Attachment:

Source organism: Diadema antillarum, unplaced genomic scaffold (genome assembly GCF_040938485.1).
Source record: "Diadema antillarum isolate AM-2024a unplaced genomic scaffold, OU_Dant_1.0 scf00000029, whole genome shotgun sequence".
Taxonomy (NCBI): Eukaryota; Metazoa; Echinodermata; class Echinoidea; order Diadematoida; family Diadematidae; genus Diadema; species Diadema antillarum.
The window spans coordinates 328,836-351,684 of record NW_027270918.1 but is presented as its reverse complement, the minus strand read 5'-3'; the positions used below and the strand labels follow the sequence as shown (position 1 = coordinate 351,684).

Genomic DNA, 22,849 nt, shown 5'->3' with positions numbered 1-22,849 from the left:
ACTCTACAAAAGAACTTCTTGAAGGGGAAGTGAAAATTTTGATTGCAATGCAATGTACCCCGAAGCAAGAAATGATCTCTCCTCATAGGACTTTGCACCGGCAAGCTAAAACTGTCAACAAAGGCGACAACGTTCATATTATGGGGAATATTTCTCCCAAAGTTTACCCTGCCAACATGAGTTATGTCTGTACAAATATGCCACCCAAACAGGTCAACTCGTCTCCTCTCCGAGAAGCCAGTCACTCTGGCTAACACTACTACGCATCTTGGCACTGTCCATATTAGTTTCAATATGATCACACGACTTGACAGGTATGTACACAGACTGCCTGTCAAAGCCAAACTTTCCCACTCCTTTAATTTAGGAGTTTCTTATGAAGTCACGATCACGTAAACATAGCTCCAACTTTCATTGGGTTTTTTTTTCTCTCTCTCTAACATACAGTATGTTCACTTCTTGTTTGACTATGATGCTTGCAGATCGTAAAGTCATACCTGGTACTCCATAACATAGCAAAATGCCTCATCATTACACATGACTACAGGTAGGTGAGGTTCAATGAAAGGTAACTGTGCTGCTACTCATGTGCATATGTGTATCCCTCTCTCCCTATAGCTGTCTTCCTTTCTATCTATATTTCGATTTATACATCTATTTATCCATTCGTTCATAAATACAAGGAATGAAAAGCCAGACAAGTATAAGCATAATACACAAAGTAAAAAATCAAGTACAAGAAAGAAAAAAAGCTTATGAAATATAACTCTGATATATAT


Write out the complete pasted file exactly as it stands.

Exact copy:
Source organism: Diadema antillarum, unplaced genomic scaffold (genome assembly GCF_040938485.1).
Source record: "Diadema antillarum isolate AM-2024a unplaced genomic scaffold, OU_Dant_1.0 scf00000029, whole genome shotgun sequence".
Taxonomy (NCBI): Eukaryota; Metazoa; Echinodermata; class Echinoidea; order Diadematoida; family Diadematidae; genus Diadema; species Diadema antillarum.
The window spans coordinates 328,836-351,684 of record NW_027270918.1 but is presented as its reverse complement, the minus strand read 5'-3'; the positions used below and the strand labels follow the sequence as shown (position 1 = coordinate 351,684).

Genomic DNA, 22,849 nt, shown 5'->3' with positions numbered 1-22,849 from the left:
ACTCTACAAAAGAACTTCTTGAAGGGGAAGTGAAAATTTTGATTGCAATGCAATGTACCCCGAAGCAAGAAATGATCTCTCCTCATAGGACTTTGCACCGGCAAGCTAAAACTGTCAACAAAGGCGACAACGTTCATATTATGGGGAATATTTCTCCCAAAGTTTACCCTGCCAACATGAGTTATGTCTGTACAAATATGCCACCCAAACAGGTCAACTCGTCTCCTCTCCGAGAAGCCAGTCACTCTGGCTAACACTACTACGCATCTTGGCACTGTCCATATTAGTTTCAATATGATCACACGACTTGACAGGTATGTACACAGACTGCCTGTCAAAGCCAAACTTTCCCACTCCTTTAATTTAGGAGTTTCTTATGAAGTCACGATCACGTAAACATAGCTCCAACTTTCATTGGGTTTTTTTTTCTCTCTCTCTAACATACAGTATGTTCACTTCTTGTTTGACTATGATGCTTGCAGATCGTAAAGTCATACCTGGTACTCCATAACATAGCAAAATGCCTCATCATTACACATGACTACAGGTAGGTGAGGTTCAATGAAAGGTAACTGTGCTGCTACTCATGTGCATATGTGTATCCCTCTCTCCCTATAGCTGTCTTCCTTTCTATCTATATTTCGATTTATACATCTATTTATCCATTCGTTCATAAATACAAGGAATGAAAAGCCAGACAAGTATAAGCATAATACACAAAGTAAAAAATCAAGTACAAGAAAGAAAAAAAGCTTATGAAATATAACTCTGATATATAT